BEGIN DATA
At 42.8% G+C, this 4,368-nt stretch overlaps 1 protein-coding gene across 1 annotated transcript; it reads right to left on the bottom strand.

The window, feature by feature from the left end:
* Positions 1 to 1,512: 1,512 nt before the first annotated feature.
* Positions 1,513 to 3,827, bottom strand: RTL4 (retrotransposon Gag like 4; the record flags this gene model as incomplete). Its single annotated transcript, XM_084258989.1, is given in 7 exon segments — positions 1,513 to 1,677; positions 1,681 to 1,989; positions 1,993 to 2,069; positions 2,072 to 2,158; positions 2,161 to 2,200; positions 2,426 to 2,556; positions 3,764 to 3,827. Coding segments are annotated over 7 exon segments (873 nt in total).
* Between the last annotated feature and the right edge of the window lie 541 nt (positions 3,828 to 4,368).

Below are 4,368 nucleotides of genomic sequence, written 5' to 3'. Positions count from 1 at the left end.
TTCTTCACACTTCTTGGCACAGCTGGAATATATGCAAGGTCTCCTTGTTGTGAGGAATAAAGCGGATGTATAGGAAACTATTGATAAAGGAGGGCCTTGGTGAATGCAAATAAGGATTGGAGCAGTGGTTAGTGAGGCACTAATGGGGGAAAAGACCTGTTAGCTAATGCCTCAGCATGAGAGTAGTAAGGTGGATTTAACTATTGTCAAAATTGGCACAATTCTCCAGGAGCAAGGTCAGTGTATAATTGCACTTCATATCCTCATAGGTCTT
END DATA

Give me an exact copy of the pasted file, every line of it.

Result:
At 42.8% G+C, this 4,368-nt stretch overlaps 1 protein-coding gene across 1 annotated transcript; it reads right to left on the bottom strand.

The window, feature by feature from the left end:
* Positions 1 to 1,512: 1,512 nt before the first annotated feature.
* Positions 1,513 to 3,827, bottom strand: RTL4 (retrotransposon Gag like 4; the record flags this gene model as incomplete). Its single annotated transcript, XM_084258989.1, is given in 7 exon segments — positions 1,513 to 1,677; positions 1,681 to 1,989; positions 1,993 to 2,069; positions 2,072 to 2,158; positions 2,161 to 2,200; positions 2,426 to 2,556; positions 3,764 to 3,827. Coding segments are annotated over 7 exon segments (873 nt in total).
* Between the last annotated feature and the right edge of the window lie 541 nt (positions 3,828 to 4,368).

Below are 4,368 nucleotides of genomic sequence, written 5' to 3'. Positions count from 1 at the left end.
TTCTTCACACTTCTTGGCACAGCTGGAATATATGCAAGGTCTCCTTGTTGTGAGGAATAAAGCGGATGTATAGGAAACTATTGATAAAGGAGGGCCTTGGTGAATGCAAATAAGGATTGGAGCAGTGGTTAGTGAGGCACTAATGGGGGAAAAGACCTGTTAGCTAATGCCTCAGCATGAGAGTAGTAAGGTGGATTTAACTATTGTCAAAATTGGCACAATTCTCCAGGAGCAAGGTCAGTGTATAATTGCACTTCATATCCTCATAGGTCTT